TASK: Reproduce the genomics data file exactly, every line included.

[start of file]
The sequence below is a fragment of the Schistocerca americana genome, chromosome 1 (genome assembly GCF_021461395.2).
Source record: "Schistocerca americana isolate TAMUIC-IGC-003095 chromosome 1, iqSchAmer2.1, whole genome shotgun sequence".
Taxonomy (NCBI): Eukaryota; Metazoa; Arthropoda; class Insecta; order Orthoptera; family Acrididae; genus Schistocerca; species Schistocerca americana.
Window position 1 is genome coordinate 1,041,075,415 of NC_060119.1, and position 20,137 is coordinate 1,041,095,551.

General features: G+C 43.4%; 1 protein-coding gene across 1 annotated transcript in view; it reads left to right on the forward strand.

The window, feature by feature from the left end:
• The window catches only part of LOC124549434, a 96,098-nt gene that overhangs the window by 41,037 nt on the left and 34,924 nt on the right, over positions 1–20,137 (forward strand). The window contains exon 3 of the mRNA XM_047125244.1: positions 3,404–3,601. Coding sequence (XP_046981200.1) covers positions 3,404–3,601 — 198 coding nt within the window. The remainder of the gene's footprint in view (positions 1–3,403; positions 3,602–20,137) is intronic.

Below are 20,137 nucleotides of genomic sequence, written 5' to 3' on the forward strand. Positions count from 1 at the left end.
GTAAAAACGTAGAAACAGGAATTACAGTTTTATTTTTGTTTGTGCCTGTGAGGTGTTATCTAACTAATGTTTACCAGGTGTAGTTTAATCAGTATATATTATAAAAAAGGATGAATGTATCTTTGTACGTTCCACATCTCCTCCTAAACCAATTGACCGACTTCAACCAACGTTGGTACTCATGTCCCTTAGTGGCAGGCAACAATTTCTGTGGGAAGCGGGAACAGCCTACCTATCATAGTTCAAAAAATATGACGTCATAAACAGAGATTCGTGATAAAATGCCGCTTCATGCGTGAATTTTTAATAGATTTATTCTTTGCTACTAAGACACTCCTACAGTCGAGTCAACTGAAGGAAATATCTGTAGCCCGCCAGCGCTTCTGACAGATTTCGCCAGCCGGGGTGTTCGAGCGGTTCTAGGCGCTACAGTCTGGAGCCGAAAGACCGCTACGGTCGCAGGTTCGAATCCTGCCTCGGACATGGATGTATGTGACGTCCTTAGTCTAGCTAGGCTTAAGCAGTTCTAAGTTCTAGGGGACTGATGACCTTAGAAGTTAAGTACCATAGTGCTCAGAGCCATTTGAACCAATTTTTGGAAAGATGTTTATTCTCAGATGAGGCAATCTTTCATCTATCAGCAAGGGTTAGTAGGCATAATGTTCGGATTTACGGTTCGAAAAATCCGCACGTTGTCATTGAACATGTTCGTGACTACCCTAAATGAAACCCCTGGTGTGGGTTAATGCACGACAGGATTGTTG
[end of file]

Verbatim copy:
The sequence below is a fragment of the Schistocerca americana genome, chromosome 1 (genome assembly GCF_021461395.2).
Source record: "Schistocerca americana isolate TAMUIC-IGC-003095 chromosome 1, iqSchAmer2.1, whole genome shotgun sequence".
Taxonomy (NCBI): Eukaryota; Metazoa; Arthropoda; class Insecta; order Orthoptera; family Acrididae; genus Schistocerca; species Schistocerca americana.
Window position 1 is genome coordinate 1,041,075,415 of NC_060119.1, and position 20,137 is coordinate 1,041,095,551.

General features: G+C 43.4%; 1 protein-coding gene across 1 annotated transcript in view; it reads left to right on the forward strand.

The window, feature by feature from the left end:
• The window catches only part of LOC124549434, a 96,098-nt gene that overhangs the window by 41,037 nt on the left and 34,924 nt on the right, over positions 1–20,137 (forward strand). The window contains exon 3 of the mRNA XM_047125244.1: positions 3,404–3,601. Coding sequence (XP_046981200.1) covers positions 3,404–3,601 — 198 coding nt within the window. The remainder of the gene's footprint in view (positions 1–3,403; positions 3,602–20,137) is intronic.

Below are 20,137 nucleotides of genomic sequence, written 5' to 3' on the forward strand. Positions count from 1 at the left end.
GTAAAAACGTAGAAACAGGAATTACAGTTTTATTTTTGTTTGTGCCTGTGAGGTGTTATCTAACTAATGTTTACCAGGTGTAGTTTAATCAGTATATATTATAAAAAAGGATGAATGTATCTTTGTACGTTCCACATCTCCTCCTAAACCAATTGACCGACTTCAACCAACGTTGGTACTCATGTCCCTTAGTGGCAGGCAACAATTTCTGTGGGAAGCGGGAACAGCCTACCTATCATAGTTCAAAAAATATGACGTCATAAACAGAGATTCGTGATAAAATGCCGCTTCATGCGTGAATTTTTAATAGATTTATTCTTTGCTACTAAGACACTCCTACAGTCGAGTCAACTGAAGGAAATATCTGTAGCCCGCCAGCGCTTCTGACAGATTTCGCCAGCCGGGGTGTTCGAGCGGTTCTAGGCGCTACAGTCTGGAGCCGAAAGACCGCTACGGTCGCAGGTTCGAATCCTGCCTCGGACATGGATGTATGTGACGTCCTTAGTCTAGCTAGGCTTAAGCAGTTCTAAGTTCTAGGGGACTGATGACCTTAGAAGTTAAGTACCATAGTGCTCAGAGCCATTTGAACCAATTTTTGGAAAGATGTTTATTCTCAGATGAGGCAATCTTTCATCTATCAGCAAGGGTTAGTAGGCATAATGTTCGGATTTACGGTTCGAAAAATCCGCACGTTGTCATTGAACATGTTCGTGACTACCCTAAATGAAACCCCTGGTGTGGGTTAATGCACGACAGGATTGTTG